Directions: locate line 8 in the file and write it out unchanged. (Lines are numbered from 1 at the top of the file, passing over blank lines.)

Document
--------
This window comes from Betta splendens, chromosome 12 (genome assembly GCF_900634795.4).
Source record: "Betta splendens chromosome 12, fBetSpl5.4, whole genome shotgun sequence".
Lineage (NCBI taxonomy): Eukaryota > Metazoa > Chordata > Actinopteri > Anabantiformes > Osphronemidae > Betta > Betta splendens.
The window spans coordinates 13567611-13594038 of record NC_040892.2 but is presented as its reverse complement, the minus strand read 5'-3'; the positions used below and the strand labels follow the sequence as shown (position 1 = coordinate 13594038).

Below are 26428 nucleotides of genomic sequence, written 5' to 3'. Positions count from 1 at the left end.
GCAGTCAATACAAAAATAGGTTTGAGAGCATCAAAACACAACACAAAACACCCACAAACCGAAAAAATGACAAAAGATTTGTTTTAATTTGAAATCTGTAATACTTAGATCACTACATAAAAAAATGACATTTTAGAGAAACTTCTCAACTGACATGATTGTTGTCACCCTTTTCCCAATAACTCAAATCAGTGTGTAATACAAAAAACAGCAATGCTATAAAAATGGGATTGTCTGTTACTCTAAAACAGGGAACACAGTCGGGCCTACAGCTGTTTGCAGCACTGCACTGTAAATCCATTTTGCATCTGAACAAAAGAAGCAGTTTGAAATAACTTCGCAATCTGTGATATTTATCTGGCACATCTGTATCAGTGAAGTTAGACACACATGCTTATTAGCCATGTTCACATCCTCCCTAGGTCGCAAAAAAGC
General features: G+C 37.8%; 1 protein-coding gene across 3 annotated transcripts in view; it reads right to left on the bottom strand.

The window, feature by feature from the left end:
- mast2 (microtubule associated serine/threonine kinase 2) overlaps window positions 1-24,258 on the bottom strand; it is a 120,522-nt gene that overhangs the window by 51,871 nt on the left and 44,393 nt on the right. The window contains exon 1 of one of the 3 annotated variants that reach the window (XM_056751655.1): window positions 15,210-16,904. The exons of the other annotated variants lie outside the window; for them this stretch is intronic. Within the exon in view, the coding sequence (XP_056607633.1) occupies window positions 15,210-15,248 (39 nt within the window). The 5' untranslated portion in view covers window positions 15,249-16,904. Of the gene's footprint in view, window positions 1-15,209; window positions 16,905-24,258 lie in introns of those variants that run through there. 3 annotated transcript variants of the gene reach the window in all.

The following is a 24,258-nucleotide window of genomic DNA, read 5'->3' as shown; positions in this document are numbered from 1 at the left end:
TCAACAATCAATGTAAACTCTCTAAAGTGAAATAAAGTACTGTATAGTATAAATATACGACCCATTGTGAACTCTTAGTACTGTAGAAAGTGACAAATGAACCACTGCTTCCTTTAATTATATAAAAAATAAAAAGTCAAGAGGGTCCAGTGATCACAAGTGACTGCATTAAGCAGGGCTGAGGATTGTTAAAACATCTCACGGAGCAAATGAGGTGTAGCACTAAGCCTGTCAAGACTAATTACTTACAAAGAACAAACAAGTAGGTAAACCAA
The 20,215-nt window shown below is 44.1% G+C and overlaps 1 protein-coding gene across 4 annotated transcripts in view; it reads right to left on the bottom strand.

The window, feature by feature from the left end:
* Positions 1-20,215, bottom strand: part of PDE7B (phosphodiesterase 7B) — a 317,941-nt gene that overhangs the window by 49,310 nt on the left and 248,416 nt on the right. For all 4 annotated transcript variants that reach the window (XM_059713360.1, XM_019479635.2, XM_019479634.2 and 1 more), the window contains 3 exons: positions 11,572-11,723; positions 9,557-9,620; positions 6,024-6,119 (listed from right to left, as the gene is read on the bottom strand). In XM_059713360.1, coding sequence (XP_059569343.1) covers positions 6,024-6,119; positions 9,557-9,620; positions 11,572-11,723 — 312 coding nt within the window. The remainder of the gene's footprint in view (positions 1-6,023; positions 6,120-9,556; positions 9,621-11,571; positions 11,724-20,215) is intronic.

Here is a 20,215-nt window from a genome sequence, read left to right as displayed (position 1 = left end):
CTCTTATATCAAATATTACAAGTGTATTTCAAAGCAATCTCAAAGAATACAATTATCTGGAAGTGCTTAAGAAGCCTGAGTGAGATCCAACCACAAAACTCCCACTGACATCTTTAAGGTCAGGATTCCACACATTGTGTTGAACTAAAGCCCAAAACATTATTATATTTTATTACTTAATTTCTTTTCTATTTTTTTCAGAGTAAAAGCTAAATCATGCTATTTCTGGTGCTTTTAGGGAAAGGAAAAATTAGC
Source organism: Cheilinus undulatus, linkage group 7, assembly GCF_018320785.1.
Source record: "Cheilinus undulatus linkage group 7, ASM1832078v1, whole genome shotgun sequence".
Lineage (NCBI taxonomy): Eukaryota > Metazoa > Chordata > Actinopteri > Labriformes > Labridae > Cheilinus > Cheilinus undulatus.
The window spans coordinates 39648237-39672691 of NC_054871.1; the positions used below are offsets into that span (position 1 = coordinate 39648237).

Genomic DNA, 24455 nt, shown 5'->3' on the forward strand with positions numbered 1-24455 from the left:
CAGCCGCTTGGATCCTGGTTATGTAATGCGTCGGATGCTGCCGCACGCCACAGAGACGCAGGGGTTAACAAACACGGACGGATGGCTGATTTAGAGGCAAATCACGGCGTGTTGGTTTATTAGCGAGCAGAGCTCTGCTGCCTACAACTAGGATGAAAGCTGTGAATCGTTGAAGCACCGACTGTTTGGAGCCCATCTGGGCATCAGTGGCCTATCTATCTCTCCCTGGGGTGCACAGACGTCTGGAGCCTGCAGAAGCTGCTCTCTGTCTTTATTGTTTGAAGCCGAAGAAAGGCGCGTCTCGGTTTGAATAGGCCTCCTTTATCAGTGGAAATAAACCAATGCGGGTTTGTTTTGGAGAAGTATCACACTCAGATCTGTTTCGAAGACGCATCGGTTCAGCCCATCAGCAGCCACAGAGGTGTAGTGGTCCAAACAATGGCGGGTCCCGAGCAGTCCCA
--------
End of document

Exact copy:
The window, feature by feature from the left end: